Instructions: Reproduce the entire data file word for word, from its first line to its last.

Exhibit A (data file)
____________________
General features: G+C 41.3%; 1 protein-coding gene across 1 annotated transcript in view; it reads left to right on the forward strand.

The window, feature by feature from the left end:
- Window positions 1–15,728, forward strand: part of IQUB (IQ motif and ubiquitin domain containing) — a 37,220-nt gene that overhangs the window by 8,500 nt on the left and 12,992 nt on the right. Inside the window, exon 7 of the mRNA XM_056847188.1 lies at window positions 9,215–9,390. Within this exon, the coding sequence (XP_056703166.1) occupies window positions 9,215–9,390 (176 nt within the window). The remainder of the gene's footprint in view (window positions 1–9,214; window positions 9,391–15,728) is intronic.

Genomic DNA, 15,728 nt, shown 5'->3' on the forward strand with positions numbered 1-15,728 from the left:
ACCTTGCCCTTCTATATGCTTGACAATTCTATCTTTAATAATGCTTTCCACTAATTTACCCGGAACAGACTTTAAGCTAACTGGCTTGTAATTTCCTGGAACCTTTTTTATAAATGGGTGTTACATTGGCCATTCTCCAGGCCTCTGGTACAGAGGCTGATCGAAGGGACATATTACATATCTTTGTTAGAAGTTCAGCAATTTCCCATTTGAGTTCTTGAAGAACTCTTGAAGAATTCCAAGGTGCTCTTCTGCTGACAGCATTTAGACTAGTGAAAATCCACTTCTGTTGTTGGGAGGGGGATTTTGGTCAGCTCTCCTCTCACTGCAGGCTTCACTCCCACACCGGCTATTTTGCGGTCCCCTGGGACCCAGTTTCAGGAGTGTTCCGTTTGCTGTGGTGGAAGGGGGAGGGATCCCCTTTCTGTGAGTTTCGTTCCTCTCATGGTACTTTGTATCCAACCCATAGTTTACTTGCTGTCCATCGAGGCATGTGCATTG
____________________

General features: G+C 41.3%; 1 protein-coding gene across 1 annotated transcript in view; it reads left to right on the forward strand.

The window, feature by feature from the left end:
- Window positions 1–15,728, forward strand: part of IQUB (IQ motif and ubiquitin domain containing) — a 37,220-nt gene that overhangs the window by 8,500 nt on the left and 12,992 nt on the right. Inside the window, exon 7 of the mRNA XM_056847188.1 lies at window positions 9,215–9,390. Within this exon, the coding sequence (XP_056703166.1) occupies window positions 9,215–9,390 (176 nt within the window). The remainder of the gene's footprint in view (window positions 1–9,214; window positions 9,391–15,728) is intronic.

Genomic DNA, 15,728 nt, shown 5'->3' on the forward strand with positions numbered 1-15,728 from the left:
ACCTTGCCCTTCTATATGCTTGACAATTCTATCTTTAATAATGCTTTCCACTAATTTACCCGGAACAGACTTTAAGCTAACTGGCTTGTAATTTCCTGGAACCTTTTTTATAAATGGGTGTTACATTGGCCATTCTCCAGGCCTCTGGTACAGAGGCTGATCGAAGGGACATATTACATATCTTTGTTAGAAGTTCAGCAATTTCCCATTTGAGTTCTTGAAGAACTCTTGAAGAATTCCAAGGTGCTCTTCTGCTGACAGCATTTAGACTAGTGAAAATCCACTTCTGTTGTTGGGAGGGGGATTTTGGTCAGCTCTCCTCTCACTGCAGGCTTCACTCCCACACCGGCTATTTTGCGGTCCCCTGGGACCCAGTTTCAGGAGTGTTCCGTTTGCTGTGGTGGAAGGGGGAGGGATCCCCTTTCTGTGAGTTTCGTTCCTCTCATGGTACTTTGTATCCAACCCATAGTTTACTTGCTGTCCATCGAGGCATGTGCATTG